Despite living nearly half a century in Hawke's Bay, Jonathan Moffett will never support the All Blacks.

Tomorrow, he will be in the stands of Eden Park wearing a floppy green hat and cheering on Ireland, the team he once played for.

A halfback, Moffett was touted as a hero by the Irish press in his first match against England in 1961, when he scored eight of the team's 11 points.

One newspaper article, Moffett Brings Joy to the Irish, described him as: "Moffett, a thick-set, strawberry haired individual with unbounding confidence, turned out to be the man of the match and Ireland's hero."


Another, Ballymena blond bombshell blasts Irish to victory, read:

"The chunky blond lad from Ballymena was the hero of this thrilling win over England - our first in 10 years - for he made the dream debut of football history."

Tomorrow, he believes the team can pull out the same stops against Australia.

"I think it's possible," he said. "They haven't done very well so far, but they trashed England earlier in the year and they have got into the quarter-finals in every [World Cup] to date.

"They can rise for one game and they are better than they were at the last cup.

"I don't think they will beat New Zealand but I'd like to see it - even if they don't go any further."

Moffett went on to play just one more game for his country, against Scotland in the same year and secured another two points.

However brief his international career was, when he arrives in Auckland today he will be greeted by old friends from his playing days at the Carbine Club of New Zealand luncheon.

"If they're here there are always people I know," he said.

"I got a call from Syd Millar who was the IRB chairman and I played with him back in the 1950s and 1960s.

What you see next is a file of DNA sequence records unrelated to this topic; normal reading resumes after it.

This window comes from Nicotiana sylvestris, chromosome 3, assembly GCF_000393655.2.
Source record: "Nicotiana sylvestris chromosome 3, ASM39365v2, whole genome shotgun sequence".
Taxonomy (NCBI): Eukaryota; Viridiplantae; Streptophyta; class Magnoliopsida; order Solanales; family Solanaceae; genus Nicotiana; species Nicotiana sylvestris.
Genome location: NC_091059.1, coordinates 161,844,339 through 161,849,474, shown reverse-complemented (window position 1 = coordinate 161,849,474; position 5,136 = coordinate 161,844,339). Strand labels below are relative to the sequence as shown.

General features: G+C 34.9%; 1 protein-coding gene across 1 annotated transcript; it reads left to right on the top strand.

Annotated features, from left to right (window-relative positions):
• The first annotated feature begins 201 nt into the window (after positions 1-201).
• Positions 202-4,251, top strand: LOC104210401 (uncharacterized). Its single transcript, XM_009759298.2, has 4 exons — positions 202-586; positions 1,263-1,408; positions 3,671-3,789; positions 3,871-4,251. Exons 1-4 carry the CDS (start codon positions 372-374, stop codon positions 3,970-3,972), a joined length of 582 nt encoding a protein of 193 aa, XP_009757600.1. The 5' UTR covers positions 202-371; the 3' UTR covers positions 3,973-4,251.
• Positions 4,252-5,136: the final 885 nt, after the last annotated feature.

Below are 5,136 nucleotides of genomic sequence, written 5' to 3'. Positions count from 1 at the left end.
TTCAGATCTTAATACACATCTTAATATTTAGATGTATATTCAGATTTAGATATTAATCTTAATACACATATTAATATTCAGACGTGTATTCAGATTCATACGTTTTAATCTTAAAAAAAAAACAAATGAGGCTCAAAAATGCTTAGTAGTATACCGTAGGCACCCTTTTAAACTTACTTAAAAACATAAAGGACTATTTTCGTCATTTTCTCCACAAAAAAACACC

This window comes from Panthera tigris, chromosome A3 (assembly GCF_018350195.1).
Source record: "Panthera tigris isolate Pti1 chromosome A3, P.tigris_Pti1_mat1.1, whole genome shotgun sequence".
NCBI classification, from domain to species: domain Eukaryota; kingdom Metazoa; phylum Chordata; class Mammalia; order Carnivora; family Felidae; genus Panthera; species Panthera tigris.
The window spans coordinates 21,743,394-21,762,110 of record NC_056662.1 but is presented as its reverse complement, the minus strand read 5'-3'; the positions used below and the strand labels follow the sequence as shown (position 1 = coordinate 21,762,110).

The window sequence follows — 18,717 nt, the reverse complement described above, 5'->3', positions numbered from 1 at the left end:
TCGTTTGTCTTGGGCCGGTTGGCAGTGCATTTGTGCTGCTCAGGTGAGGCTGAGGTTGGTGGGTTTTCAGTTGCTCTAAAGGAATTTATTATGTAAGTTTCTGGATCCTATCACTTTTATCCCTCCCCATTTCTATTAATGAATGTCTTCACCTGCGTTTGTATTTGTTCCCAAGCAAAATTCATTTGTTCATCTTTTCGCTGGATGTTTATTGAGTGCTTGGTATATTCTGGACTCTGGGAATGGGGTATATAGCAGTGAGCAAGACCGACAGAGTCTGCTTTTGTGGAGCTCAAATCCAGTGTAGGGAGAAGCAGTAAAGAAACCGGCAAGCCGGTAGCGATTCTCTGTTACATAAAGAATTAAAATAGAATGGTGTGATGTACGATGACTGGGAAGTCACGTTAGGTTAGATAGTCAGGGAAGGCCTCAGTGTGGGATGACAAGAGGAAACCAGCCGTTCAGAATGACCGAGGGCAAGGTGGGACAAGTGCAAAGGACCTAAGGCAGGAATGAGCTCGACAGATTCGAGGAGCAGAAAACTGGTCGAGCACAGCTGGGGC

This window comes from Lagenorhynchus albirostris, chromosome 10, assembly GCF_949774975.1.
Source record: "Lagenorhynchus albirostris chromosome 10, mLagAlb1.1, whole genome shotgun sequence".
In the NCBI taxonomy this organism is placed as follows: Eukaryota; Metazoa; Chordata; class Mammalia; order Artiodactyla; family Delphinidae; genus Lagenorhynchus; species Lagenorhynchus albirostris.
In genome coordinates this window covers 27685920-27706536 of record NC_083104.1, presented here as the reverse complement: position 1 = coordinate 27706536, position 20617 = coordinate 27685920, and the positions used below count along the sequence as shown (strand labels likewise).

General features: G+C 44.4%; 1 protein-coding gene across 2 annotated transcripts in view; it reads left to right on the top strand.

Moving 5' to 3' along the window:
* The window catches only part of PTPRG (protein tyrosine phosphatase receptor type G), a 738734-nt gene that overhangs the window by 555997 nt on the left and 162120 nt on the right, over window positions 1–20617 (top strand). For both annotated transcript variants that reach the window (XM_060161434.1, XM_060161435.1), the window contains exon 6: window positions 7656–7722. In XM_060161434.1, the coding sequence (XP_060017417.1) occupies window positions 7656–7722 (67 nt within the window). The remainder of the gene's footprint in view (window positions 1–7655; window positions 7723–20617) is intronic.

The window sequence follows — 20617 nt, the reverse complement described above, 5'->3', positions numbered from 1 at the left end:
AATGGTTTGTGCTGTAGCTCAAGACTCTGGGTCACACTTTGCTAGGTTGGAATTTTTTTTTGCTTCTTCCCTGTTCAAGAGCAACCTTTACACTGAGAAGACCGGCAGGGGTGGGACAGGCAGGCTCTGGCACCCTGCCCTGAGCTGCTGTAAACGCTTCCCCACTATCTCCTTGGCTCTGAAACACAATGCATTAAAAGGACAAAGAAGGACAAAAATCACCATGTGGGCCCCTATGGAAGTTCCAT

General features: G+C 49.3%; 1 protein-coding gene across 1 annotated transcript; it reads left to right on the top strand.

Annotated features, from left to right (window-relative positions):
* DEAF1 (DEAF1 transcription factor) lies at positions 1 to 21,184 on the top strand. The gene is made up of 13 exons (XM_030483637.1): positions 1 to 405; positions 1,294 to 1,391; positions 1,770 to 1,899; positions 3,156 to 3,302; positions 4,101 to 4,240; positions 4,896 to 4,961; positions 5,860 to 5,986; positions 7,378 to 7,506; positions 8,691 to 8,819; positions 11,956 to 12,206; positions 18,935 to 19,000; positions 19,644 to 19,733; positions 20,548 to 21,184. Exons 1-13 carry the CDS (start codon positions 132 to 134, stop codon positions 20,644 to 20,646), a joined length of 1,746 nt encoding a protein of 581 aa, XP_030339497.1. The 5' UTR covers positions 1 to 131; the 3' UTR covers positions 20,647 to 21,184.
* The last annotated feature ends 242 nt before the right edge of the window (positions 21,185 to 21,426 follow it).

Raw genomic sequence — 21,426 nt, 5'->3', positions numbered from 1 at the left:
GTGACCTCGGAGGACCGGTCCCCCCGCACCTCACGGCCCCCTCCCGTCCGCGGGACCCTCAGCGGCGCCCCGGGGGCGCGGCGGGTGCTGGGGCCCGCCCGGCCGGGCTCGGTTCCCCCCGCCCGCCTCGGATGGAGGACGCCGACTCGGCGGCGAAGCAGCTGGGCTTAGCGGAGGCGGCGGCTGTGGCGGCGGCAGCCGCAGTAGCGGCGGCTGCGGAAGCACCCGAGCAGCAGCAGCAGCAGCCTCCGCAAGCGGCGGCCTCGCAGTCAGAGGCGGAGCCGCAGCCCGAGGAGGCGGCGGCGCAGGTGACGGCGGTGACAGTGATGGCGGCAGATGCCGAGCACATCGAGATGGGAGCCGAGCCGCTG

"Most of the Irish fraternity here at the moment are young Irish guys who work in Australia and who have come over for the cup - a lot of my vintage have long since given up travelling."

Another thing Moffett said had changed since his time in green was the availability of the country's national drink at World Cup pubs.

"Heineken has a monopoly on a lot of the grounds now, and even when I went to the game in New Plymouth they had no Guinness, they just offered us Speights Dark. It's not the same."

When Moffett arrived in the country in 1963, he taught science at Lindisfarne College and played for Hastings, captaining the now defunct club for four seasons.

"I just thought so much of Hawke's Bay," he said.

"I worked for a chap in the orchards and then leased a block and got going."

He now grows a range of fruit on nearly 500 acres under Moffett's Orchards Ltd, and has also grown a large family here.

"I have three sons and a daughter, and all the three sons came back to the business. I've also got 11 grandkids, and I think about nine of them are at Puketapu School."